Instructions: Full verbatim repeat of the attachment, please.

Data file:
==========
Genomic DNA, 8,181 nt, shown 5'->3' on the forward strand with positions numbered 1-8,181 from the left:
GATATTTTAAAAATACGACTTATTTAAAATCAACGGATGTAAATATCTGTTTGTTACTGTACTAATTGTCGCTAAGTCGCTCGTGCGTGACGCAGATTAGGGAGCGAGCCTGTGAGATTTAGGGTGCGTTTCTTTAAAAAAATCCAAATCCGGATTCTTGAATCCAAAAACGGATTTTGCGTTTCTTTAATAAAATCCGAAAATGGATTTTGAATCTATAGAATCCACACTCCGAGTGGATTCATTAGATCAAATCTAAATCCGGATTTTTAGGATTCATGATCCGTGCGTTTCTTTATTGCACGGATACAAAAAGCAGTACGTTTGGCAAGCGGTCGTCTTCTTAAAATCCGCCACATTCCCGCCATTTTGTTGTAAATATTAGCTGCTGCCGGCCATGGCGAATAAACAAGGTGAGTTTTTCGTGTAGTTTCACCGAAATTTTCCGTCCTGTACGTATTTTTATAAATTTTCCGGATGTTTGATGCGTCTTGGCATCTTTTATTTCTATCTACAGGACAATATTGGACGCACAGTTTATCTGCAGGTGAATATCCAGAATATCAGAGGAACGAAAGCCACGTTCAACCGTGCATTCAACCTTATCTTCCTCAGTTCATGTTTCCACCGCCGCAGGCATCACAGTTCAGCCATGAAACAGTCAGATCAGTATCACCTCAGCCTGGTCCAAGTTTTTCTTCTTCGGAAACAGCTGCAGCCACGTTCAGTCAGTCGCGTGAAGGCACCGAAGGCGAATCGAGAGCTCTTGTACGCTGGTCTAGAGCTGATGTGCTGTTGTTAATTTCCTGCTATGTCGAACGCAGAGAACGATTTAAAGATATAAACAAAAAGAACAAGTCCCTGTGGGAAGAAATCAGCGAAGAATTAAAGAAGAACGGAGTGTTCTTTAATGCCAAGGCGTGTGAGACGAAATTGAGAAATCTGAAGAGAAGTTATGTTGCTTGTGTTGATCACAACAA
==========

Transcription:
Genomic DNA, 8,181 nt, shown 5'->3' on the forward strand with positions numbered 1-8,181 from the left:
GATATTTTAAAAATACGACTTATTTAAAATCAACGGATGTAAATATCTGTTTGTTACTGTACTAATTGTCGCTAAGTCGCTCGTGCGTGACGCAGATTAGGGAGCGAGCCTGTGAGATTTAGGGTGCGTTTCTTTAAAAAAATCCAAATCCGGATTCTTGAATCCAAAAACGGATTTTGCGTTTCTTTAATAAAATCCGAAAATGGATTTTGAATCTATAGAATCCACACTCCGAGTGGATTCATTAGATCAAATCTAAATCCGGATTTTTAGGATTCATGATCCGTGCGTTTCTTTATTGCACGGATACAAAAAGCAGTACGTTTGGCAAGCGGTCGTCTTCTTAAAATCCGCCACATTCCCGCCATTTTGTTGTAAATATTAGCTGCTGCCGGCCATGGCGAATAAACAAGGTGAGTTTTTCGTGTAGTTTCACCGAAATTTTCCGTCCTGTACGTATTTTTATAAATTTTCCGGATGTTTGATGCGTCTTGGCATCTTTTATTTCTATCTACAGGACAATATTGGACGCACAGTTTATCTGCAGGTGAATATCCAGAATATCAGAGGAACGAAAGCCACGTTCAACCGTGCATTCAACCTTATCTTCCTCAGTTCATGTTTCCACCGCCGCAGGCATCACAGTTCAGCCATGAAACAGTCAGATCAGTATCACCTCAGCCTGGTCCAAGTTTTTCTTCTTCGGAAACAGCTGCAGCCACGTTCAGTCAGTCGCGTGAAGGCACCGAAGGCGAATCGAGAGCTCTTGTACGCTGGTCTAGAGCTGATGTGCTGTTGTTAATTTCCTGCTATGTCGAACGCAGAGAACGATTTAAAGATATAAACAAAAAGAACAAGTCCCTGTGGGAAGAAATCAGCGAAGAATTAAAGAAGAACGGAGTGTTCTTTAATGCCAAGGCGTGTGAGACGAAATTGAGAAATCTGAAGAGAAGTTATGTTGCTTGTGTTGATCACAACAA